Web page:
Several species have been targeted by humans for commercial fisheries and the sustainability of the largest cod species, the Antarctic toothfish, is a subject of contention."
Wellington, July 24 - A species of Antarctic fish might be able to survive the predicted warming of its native waters over the next century if the warming is gradual enough, according to a New Zealand scientist.
University of Canterbury researcher Charlotte Austin tested how the emerald rock cod adapted to warmer waters after being removed from its minus 1.9-degree centigrade habitat below the Antarctic ice, Xinhua reported.
The fish were able to fully recover from short exposures to temperatures up to 6 degrees centigrade, but long periods of time at 4 degrees centigrade was fatal, Austin said in a statement Thursday.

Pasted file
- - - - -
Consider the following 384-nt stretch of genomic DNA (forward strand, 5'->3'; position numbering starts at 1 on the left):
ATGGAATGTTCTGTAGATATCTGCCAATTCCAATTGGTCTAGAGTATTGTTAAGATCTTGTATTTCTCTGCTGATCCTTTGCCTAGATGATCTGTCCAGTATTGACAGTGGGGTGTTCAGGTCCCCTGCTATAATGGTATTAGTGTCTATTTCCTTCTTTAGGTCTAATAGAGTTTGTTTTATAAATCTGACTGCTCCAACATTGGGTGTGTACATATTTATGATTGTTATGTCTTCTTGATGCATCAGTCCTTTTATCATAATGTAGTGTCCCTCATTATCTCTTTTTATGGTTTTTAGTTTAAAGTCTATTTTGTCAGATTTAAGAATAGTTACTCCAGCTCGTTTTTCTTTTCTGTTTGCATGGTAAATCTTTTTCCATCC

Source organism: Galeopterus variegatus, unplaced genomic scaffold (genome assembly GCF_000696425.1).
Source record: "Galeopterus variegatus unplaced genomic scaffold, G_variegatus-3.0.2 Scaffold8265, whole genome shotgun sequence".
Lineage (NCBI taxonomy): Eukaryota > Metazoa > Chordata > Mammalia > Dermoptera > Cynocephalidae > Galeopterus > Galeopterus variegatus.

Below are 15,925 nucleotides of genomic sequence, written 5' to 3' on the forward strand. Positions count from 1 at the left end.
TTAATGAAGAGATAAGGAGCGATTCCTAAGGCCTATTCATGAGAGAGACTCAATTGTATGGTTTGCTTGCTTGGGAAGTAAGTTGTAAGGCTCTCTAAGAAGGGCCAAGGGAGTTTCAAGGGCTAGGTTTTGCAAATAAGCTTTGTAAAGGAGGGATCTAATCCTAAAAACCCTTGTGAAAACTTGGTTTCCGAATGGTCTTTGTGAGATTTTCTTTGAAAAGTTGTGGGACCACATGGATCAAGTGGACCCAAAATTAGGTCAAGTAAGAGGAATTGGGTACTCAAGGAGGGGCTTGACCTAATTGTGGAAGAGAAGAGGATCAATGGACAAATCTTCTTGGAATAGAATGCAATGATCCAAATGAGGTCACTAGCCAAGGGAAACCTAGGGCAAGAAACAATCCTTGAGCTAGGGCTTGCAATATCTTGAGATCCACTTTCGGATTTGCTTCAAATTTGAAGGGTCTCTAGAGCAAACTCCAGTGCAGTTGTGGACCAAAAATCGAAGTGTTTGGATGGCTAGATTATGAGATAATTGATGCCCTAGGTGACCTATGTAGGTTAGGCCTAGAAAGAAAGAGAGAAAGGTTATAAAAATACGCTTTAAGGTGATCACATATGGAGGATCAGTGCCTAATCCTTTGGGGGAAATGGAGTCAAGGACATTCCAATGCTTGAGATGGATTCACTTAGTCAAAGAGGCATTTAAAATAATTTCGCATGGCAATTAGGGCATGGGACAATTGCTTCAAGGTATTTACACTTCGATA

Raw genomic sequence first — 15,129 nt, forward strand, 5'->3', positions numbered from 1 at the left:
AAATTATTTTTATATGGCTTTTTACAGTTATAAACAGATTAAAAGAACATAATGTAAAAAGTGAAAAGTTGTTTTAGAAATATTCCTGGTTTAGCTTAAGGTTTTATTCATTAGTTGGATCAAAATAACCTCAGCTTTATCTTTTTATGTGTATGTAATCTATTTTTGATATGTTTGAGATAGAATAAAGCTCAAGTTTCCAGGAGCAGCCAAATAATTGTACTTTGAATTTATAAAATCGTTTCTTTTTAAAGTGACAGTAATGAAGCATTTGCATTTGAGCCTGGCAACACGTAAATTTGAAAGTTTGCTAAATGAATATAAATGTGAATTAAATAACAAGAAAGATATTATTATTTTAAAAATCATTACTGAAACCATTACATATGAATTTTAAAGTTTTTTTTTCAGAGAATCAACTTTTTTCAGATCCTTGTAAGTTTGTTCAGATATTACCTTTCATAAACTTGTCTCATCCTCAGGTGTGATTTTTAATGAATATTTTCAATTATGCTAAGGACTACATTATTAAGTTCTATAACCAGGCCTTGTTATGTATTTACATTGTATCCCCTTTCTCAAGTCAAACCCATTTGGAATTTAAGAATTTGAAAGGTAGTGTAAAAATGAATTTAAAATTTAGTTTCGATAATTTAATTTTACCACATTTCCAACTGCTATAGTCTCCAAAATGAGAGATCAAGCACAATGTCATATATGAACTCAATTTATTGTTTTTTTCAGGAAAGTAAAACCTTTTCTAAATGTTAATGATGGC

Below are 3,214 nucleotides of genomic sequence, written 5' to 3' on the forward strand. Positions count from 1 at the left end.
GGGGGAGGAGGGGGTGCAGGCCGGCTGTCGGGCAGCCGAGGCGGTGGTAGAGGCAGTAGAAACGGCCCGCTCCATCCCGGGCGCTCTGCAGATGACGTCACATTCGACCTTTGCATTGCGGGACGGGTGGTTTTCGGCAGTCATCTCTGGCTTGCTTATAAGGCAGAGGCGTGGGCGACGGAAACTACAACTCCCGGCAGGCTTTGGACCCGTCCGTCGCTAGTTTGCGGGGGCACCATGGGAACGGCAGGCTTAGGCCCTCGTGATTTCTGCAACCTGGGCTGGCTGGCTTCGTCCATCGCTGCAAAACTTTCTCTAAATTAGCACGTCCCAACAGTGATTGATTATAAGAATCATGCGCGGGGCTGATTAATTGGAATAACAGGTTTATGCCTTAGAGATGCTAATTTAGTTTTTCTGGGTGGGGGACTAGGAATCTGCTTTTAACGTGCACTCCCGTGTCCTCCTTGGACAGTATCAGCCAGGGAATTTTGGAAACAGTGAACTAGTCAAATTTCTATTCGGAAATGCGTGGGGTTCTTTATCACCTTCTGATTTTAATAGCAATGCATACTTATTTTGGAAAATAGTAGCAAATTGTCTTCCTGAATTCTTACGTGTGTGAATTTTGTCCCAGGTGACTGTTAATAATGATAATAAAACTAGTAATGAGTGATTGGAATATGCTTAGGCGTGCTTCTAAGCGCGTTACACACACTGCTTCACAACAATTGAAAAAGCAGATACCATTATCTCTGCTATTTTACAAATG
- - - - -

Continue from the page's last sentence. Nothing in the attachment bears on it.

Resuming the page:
However, if the temperature increase was gradual, all fish tested survived the 56 days of the experiment at 3 degrees centigrade and were able to successfully digest food, a vital physiological process for survival, she said.
The results provide some optimism for the survival of this species if ocean temperature in Antarctic does not exceed the predicted increase of 2 degrees centigrade over the next century.
Austin said Antarctic cod dominated the Southern Ocean and were vital to the food-web and ecosystem due to a wide range of predators, including whales, orca, seals, penguins and other fish.
Several species have been targeted by humans for commercial fisheries and the sustainability of the largest cod species, the Antarctic toothfish, is a subject of contention.
The adult emerald rock cod is about 170 mm in length, while the Antarctic toothfish could exceed two metres when fully grown.